The joint operating agreement (JOA) is probably one of the most relevant agreements in the upstream sector. The costs and risks involved in any upstream project are likely to be too great for any company to bear alone, and that's why it is fairly common for oil and gas companies to combine their efforts with others through joint ventures. The costs of a joint venture are usually controlled through mechanisms such as work programmmes and budgets, authorisations of expenditure, and the awarding of contracts. But none of these mechanisms are going to regulate when and how the operator can issue a cash call, how the operator can charge the costs related to the joint venture, or how a non-operator can audit those costs. All of these detailed financial controls are exercised through agreed accounting procedures. Usually, these accounting procedures are set out in an attachment to the JOA. The attachment can be fairly lengthy and complex since it deals with one of the key issues of the consortium: expenditure. If the accounting procedures do not establish clear rules in that area, costs and associated exposure could increase significantly for the parties involved.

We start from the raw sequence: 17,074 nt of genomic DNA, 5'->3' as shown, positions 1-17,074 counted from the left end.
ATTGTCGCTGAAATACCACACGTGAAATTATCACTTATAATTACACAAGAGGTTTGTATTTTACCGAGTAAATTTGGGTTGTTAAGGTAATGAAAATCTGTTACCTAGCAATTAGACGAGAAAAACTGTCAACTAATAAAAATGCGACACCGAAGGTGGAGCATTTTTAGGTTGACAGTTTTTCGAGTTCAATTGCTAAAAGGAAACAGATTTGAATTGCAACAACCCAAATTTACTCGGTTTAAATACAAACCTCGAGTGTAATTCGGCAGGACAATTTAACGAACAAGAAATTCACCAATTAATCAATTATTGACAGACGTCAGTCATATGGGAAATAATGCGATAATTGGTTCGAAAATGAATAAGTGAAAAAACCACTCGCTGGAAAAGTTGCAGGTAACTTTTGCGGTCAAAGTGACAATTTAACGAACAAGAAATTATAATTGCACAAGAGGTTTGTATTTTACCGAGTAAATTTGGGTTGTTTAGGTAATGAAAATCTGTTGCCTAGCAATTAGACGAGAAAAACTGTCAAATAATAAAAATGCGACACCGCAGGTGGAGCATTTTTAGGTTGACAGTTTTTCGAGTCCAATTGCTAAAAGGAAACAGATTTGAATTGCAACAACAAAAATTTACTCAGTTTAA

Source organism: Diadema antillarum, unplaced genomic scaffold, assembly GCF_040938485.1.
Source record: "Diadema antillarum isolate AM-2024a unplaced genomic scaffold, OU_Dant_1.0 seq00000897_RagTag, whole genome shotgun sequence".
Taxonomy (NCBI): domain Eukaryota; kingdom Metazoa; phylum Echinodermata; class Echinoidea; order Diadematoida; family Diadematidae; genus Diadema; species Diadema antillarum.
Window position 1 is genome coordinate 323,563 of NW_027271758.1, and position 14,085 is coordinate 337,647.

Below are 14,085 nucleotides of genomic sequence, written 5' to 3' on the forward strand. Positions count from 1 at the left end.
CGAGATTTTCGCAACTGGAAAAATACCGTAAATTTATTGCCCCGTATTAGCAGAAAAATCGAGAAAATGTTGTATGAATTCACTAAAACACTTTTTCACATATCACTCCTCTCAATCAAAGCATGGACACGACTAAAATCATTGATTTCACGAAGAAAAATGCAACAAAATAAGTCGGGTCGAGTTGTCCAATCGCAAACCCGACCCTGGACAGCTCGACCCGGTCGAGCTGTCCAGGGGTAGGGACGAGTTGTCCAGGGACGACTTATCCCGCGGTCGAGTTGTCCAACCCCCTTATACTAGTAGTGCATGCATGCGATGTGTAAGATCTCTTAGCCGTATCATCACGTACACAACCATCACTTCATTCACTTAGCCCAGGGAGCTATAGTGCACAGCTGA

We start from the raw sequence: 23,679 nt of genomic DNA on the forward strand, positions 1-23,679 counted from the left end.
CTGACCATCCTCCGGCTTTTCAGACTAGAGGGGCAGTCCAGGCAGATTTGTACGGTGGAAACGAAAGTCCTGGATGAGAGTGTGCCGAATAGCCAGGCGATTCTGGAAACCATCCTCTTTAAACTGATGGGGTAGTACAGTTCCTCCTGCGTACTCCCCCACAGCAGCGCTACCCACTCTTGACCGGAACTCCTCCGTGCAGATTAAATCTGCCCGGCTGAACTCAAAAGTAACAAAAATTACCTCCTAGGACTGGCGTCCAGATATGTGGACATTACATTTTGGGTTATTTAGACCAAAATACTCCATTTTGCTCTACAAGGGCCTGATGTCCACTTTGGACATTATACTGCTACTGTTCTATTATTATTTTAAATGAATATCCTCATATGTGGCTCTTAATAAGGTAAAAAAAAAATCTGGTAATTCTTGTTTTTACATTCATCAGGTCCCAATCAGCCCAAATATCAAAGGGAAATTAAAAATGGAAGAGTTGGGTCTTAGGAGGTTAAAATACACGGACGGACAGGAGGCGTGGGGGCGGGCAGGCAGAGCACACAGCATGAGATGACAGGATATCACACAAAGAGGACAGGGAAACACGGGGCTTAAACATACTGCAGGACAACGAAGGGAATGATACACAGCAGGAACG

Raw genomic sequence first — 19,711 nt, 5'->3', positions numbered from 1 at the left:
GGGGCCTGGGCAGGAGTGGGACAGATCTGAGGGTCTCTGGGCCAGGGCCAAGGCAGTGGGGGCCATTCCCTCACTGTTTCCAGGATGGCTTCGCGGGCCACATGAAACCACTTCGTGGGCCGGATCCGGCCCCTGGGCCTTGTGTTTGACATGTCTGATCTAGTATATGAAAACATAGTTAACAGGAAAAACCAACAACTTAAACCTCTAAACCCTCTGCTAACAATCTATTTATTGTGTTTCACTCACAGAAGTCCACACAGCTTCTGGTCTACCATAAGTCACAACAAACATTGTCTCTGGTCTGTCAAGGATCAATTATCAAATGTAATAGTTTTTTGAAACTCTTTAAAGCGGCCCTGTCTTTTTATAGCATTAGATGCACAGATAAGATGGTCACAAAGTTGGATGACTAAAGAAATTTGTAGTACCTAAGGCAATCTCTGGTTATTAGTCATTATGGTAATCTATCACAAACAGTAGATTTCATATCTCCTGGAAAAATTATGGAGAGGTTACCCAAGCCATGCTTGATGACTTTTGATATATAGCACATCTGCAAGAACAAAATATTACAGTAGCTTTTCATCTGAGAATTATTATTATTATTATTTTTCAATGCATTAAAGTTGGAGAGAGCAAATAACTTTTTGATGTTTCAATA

This new publication analyses and explores in detail what accounting procedures should apply, what the main issues are for an operator and a non-operator; and how the standard model forms address those issues. Several sets of JOA model forms (from AIPN, OGUK, Greenland and Norway, for example) are explored. Through the book, international oil companies, independents, national oil companies, legal advisers and consultants can learn how to perfect their accounting procedures and understand the risks and issues that they might face in the future